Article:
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Roger William Bede Vaughan (1834–1883)

by A. E. Cahill

This article was published:

Roger William Bede Vaughan (1834-1883), by Henry Samuel Sadd, 1891

Roger William Bede Vaughan (1834-1883), by Henry Samuel Sadd, 1891

National Library of Australia, nla.pic-an9860722

Roger William Bede Vaughan (1834-1883), Catholic archbishop, was born on 9 January 1834 at Courtfield, Ross, Herefordshire, England, second son of the fourteen children of Lieutenant-Colonel John Francis Vaughan, a leading county figure, and his first wife, Louisa Eliza, daughter of John Rolls of The Hendre, Monmouthshire. The Vaughans were recusant gentry who had survived in possession of the Courtfield estate; the growth of religious toleration allowed them to resume a long tradition of leadership in church and state. Vaughan was status conscious: his great-uncle Thomas Weld was the first English cardinal since the Reformation, several uncles and cousins were priests and bishops, and his cousin Sir Frederick Weld was governor of Western Australia and Tasmania. Of his five brothers who were priests, Herbert, the eldest, became a cardinal and archbishop of Westminster and John, the youngest, auxiliary bishop of Salford; another brother, Reginald, married Julia Shanahan, sister-in-law of Sir Patrick Jennings. Four of his five sisters became nuns.

Vaughan was probably afflicted with congenital heart disease. At 7 he was sent briefly to a local school, but his mother worried over his health and he was educated at home in a religious atmosphere. In 1850 he was sent to St Gregory's College at Downside near Bath. His mother's death in 1853 prompted serious thoughts of a religious vocation and on 12 September he took the Benedictine habit as Brother Bede. In 1855 at his father's request and expense, he was sent to Rome for further study under the guidance of the Italian scholar and reformer, Angelo Zelli-Jacobuzzi. He was ordained priest by Cardinal Patrizi in the basilica of St John Lateran on 9 April 1859.

Even before going to Rome Vaughan had considered English Benedictinism too lax and he returned to England in August eager for reform. After parish work and school-teaching at Downside, in 1861 he was appointed professor of philosophy at the new St Michael's Cathedral Monastery near Hereford, known as Belmont, and in 1861-72 he strove to make it the basis of a reformed monasticism. In 1862 he was elected superior as cathedral prior of the diocesan chapter of Newport and Menevia and was re-elected in 1866 and 1870. Vaughan's Belmont was distinguished by 'the enthusiasm and fervour of both staff and students'; he had a profound influence on a generation of monks, though he complained of lack of financial support from the major monasteries and of their recalling of 'half formed monks' to be schoolteachers. By 1872 he was tiring of the personal 'begging' by which he had raised £5000 to keep Belmont solvent.

Vaughan's intellectual development had been stimulated by his years in Rome where he was influenced by the revival of Thomistic philosophy, but he distrusted the main trends in German philosophy and theology. In the early 1860s he was in contact with Liberal Catholics, such as Lord Acton, associated with the Home and Foreign Review, and he contributed to the Dublin Review. He opposed the attendance of Catholics at the universities of Oxford and Cambridge as he feared it would destroy the English Catholic tradition. Convinced that Thomism was Christianity 'in its scientific form', he published the first English biography of Aquinas as The Life and Labours of S. Thomas of Aquin in two volumes (1871-72). As prior of Belmont he won repute as a scholar and preacher but never again had time for major scholarly work. A tall, impressive figure, he seemed completely self assured but his brother Herbert believed he was 'so very impressionable, of such strong feelings [and] of such little knowledge of the world'. In 1867 Herbert feared that Vaughan was in danger of losing control of 'his immensely strong feelings' in his friendship with the widowed Lady Herbert of Lea, who resembled his mother; but he emerged from this emotional crisis stronger, wiser and more mature.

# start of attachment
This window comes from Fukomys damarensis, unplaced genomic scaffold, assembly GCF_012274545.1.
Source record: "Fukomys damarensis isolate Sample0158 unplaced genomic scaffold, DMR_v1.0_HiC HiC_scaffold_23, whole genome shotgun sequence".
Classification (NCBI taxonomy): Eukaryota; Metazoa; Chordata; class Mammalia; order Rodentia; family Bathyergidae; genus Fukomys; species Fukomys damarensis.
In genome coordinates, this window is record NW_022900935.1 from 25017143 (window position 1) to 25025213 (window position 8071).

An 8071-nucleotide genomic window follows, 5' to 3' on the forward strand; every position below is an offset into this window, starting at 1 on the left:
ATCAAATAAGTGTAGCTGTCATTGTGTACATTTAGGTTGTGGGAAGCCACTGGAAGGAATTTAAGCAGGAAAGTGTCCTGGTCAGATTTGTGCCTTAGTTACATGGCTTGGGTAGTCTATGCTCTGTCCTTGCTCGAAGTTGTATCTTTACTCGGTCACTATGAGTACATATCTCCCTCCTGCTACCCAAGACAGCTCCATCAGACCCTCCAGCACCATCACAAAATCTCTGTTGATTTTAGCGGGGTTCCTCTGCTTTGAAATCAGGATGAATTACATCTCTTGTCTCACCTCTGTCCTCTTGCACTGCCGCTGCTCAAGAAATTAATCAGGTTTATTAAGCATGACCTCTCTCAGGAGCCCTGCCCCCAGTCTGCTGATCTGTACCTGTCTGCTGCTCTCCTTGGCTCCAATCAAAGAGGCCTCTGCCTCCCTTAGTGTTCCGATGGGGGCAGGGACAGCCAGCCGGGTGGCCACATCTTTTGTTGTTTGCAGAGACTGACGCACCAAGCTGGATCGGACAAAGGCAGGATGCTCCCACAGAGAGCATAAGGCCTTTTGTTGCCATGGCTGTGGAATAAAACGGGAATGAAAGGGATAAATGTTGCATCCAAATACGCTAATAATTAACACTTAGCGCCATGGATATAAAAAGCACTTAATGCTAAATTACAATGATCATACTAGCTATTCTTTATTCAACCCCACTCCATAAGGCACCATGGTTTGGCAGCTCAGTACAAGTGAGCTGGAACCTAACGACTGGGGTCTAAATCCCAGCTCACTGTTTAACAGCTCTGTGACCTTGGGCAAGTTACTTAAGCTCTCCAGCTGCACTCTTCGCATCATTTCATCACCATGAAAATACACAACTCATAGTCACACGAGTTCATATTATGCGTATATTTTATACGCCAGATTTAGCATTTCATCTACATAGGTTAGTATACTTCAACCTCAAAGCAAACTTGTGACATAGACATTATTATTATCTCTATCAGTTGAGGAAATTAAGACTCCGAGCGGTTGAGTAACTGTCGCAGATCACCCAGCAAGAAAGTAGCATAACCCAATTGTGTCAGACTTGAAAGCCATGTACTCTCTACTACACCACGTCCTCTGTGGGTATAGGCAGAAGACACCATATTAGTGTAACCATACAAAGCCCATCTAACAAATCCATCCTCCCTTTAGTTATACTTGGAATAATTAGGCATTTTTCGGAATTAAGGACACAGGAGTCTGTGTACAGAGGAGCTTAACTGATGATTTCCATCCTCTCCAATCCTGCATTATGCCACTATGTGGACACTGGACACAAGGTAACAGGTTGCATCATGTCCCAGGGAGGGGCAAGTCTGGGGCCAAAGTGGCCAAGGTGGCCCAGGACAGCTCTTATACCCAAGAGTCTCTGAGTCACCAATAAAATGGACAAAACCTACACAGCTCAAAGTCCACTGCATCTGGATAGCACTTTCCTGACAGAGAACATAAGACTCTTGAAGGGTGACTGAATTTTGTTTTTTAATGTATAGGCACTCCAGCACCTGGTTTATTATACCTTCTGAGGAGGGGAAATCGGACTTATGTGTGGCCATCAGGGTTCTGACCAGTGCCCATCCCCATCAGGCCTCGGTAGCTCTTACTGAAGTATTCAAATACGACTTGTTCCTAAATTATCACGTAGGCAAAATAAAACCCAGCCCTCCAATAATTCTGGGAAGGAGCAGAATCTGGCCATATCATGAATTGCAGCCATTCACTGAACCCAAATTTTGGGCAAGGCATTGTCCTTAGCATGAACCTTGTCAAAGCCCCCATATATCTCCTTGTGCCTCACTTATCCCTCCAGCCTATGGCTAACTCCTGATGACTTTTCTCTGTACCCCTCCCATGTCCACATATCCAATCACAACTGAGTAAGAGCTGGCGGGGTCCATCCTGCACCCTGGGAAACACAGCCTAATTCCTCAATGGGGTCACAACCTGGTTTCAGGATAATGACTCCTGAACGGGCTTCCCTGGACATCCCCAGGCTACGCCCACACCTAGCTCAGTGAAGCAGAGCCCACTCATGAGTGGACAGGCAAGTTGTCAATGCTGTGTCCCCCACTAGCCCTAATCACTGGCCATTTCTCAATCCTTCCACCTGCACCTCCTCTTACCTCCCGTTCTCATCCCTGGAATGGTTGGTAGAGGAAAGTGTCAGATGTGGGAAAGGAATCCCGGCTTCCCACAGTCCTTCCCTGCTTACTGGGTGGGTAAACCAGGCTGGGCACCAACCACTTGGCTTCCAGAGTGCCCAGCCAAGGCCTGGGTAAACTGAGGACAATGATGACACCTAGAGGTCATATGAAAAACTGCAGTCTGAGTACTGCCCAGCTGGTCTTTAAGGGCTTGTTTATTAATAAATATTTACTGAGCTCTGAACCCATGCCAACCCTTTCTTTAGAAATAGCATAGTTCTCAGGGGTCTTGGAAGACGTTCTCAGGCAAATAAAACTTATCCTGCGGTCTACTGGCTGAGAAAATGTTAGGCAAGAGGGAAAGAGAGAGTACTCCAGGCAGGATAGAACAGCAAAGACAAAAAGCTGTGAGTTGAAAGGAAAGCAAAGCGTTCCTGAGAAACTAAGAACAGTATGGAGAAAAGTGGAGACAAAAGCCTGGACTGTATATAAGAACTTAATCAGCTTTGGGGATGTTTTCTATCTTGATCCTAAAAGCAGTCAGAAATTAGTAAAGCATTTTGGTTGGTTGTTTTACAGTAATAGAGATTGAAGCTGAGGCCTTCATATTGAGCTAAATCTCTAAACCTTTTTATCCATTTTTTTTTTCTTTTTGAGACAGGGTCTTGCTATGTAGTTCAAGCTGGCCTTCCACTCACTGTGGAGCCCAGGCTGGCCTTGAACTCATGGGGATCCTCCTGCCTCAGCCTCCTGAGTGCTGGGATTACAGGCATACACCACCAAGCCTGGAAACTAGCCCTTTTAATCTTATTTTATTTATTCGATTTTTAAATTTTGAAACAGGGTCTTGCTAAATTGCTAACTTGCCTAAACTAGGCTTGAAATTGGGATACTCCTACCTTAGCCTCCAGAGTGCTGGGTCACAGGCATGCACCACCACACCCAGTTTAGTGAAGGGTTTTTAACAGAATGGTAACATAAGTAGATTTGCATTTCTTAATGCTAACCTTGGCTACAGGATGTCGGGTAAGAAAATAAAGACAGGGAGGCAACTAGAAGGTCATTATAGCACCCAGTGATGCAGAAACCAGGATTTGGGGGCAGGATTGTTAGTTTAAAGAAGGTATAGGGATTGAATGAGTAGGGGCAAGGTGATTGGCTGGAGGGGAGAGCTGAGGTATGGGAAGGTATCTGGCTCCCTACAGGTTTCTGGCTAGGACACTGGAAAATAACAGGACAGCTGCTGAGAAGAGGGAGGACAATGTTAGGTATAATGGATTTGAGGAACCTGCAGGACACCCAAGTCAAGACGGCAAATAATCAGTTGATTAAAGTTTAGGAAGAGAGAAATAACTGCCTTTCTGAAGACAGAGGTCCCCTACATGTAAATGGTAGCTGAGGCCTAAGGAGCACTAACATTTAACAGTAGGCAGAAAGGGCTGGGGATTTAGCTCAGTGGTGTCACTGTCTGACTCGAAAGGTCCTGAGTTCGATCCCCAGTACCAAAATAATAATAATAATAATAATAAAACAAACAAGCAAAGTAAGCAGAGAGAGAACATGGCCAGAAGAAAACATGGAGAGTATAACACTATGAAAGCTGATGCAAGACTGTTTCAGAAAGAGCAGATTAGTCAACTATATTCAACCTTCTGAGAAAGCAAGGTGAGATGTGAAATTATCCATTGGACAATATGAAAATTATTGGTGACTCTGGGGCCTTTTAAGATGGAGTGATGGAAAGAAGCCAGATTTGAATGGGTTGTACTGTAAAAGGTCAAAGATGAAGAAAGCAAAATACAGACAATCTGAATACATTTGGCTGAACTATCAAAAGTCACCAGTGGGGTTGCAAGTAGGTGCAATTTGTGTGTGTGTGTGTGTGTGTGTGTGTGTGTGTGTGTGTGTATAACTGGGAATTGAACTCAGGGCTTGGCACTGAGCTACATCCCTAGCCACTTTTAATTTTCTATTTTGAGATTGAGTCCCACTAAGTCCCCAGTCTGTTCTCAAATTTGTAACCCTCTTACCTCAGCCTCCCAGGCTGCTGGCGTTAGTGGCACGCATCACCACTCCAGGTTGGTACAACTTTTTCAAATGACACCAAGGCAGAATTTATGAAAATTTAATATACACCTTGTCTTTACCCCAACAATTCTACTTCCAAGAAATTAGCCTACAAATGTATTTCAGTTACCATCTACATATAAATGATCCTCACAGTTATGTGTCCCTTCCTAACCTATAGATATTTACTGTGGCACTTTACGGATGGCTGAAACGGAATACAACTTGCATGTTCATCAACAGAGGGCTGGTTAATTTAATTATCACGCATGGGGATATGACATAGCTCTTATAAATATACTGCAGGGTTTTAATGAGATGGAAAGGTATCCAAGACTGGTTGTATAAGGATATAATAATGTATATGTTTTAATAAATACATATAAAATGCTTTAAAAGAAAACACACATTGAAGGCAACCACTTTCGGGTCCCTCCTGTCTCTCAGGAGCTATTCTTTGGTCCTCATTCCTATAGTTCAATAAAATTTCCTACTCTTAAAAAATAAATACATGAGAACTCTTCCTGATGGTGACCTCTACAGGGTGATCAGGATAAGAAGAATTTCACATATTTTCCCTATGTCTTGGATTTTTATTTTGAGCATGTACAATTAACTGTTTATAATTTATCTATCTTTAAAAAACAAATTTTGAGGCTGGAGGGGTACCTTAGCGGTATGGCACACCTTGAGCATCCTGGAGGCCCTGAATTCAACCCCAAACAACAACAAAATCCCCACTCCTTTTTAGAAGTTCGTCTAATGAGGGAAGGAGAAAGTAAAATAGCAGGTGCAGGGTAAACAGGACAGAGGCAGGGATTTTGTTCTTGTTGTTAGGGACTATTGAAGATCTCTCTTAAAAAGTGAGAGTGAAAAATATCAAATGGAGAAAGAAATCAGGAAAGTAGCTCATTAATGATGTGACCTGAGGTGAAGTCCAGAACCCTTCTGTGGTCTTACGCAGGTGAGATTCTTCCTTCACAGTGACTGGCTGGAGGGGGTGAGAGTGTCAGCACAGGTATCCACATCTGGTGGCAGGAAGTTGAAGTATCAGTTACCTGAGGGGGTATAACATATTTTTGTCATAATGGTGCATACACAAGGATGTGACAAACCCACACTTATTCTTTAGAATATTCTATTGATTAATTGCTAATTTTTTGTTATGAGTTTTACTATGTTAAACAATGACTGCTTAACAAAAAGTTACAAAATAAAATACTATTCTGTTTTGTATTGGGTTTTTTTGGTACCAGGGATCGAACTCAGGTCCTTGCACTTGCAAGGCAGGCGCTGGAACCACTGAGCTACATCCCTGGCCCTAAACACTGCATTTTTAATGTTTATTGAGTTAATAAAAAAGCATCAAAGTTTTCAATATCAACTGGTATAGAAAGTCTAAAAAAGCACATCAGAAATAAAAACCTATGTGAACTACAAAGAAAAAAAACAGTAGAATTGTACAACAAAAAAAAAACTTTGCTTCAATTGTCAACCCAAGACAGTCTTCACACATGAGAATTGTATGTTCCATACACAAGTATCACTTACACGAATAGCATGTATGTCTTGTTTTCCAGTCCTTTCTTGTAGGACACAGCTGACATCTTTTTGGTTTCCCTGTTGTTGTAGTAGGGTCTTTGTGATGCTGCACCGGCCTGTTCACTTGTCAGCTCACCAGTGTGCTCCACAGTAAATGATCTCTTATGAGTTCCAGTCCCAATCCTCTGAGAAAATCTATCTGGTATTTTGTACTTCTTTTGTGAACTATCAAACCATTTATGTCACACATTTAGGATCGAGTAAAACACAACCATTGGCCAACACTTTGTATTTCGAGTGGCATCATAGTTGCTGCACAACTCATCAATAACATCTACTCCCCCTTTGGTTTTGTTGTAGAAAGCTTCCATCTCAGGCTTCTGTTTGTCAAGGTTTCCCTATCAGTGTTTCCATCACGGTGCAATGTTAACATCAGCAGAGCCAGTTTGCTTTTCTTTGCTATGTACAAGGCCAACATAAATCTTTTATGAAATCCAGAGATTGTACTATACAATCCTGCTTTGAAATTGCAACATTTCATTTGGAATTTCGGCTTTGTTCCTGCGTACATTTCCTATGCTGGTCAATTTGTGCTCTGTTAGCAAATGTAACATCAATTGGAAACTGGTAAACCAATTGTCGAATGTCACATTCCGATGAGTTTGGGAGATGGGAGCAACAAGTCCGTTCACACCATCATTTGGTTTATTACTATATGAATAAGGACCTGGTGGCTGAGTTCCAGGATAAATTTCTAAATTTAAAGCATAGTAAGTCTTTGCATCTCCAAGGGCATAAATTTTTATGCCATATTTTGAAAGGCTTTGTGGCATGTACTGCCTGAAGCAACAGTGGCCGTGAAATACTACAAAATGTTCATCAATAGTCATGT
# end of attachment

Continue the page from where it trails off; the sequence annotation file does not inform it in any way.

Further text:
In 1866 Archbishop John Polding failed to get Vaughan as his coadjutor in Sydney; but he renewed his plea in 1871 and 1872 and gained the support of Cardinal Manning, who shared the British government's desire to have an Englishman appointed. Vaughan's reluctance was also weakened by his discontent at Belmont and on 28 February 1873 he was appointed titular archbishop of Nazianzus in partibus infidelium, with the right of succession to Polding, and was consecrated at Liverpool by Manning on 19 March. He arrived in Sydney in the Nubia on 16 December. The Irish suffragan bishops in New South Wales had failed to prevent 'the calamity' of another English appointment, and their protest to Rome was unavailing. In fact they had much in common with him in attitudes to Church government and discipline and to education. To Vaughan, Polding was a relic and symbol of the old Benedictinism he had tried to reform. Quickly concluding that the colonial Benedictines based on St Mary's College, Lyndhurst, were 'rotten dead' and that the only hope was for a new foundation from Belmont, he recommended secularization in a scathing report to Rome. He closed Lyndhurst in 1877.

Vaughan found that Polding had 'let things run terribly to seed and disorder', both financially and in the condition of the clergy. He demanded full powers as administrator and sole vicar-general, but Polding impeded relations with the suffragans and the planning of major initiatives. In 1874 Vaughan adroitly arranged his election as rector of St John's College, in the University of Sydney, and resided there. Finding it 'a ruin without a student', he hoped to make it the centre for educating both a lay elite and a native clergy; he introduced regular part-time theological training for the clergy, who were mainly Irish. He revelled in public controversy, beginning in 1876 with a strong retort to Bishop Frederic Barker in four 'Advent Conferences' that drew thousands to St Mary's Pro-Cathedral. Believing the colonies no place for 'polished frigidity' and that colonial audiences were 'a regular lot of rhinoceroses', he consciously adapted his style but too often the result was verbosity and over-reliance on 'resonant phrases, ridicule and humour', though he was a popular preacher. At his worst he could descend to irrational fantasy as in Hidden Springs (1876); at his best he could popularize a rational defence as in Arguments for Christianity (1879). He succeeded Polding as archbishop of Sydney on 16 March 1877.